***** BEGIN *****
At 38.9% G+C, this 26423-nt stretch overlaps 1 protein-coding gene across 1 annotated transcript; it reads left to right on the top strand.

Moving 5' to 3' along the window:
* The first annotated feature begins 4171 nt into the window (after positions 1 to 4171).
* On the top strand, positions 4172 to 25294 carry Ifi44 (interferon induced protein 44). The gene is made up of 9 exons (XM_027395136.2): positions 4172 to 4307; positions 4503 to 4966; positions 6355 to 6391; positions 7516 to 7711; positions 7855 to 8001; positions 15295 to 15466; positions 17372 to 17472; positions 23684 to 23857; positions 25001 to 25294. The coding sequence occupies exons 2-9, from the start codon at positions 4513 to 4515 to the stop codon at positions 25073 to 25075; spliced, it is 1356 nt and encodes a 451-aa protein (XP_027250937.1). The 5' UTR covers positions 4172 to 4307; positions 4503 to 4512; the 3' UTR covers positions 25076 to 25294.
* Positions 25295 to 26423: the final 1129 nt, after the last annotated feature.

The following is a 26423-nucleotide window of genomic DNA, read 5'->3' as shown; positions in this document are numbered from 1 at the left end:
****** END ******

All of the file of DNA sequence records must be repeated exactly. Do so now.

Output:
At 38.9% G+C, this 26423-nt stretch overlaps 1 protein-coding gene across 1 annotated transcript; it reads left to right on the top strand.

Moving 5' to 3' along the window:
* The first annotated feature begins 4171 nt into the window (after positions 1 to 4171).
* On the top strand, positions 4172 to 25294 carry Ifi44 (interferon induced protein 44). The gene is made up of 9 exons (XM_027395136.2): positions 4172 to 4307; positions 4503 to 4966; positions 6355 to 6391; positions 7516 to 7711; positions 7855 to 8001; positions 15295 to 15466; positions 17372 to 17472; positions 23684 to 23857; positions 25001 to 25294. The coding sequence occupies exons 2-9, from the start codon at positions 4513 to 4515 to the stop codon at positions 25073 to 25075; spliced, it is 1356 nt and encodes a 451-aa protein (XP_027250937.1). The 5' UTR covers positions 4172 to 4307; positions 4503 to 4512; the 3' UTR covers positions 25076 to 25294.
* Positions 25295 to 26423: the final 1129 nt, after the last annotated feature.

The following is a 26423-nucleotide window of genomic DNA, read 5'->3' as shown; positions in this document are numbered from 1 at the left end: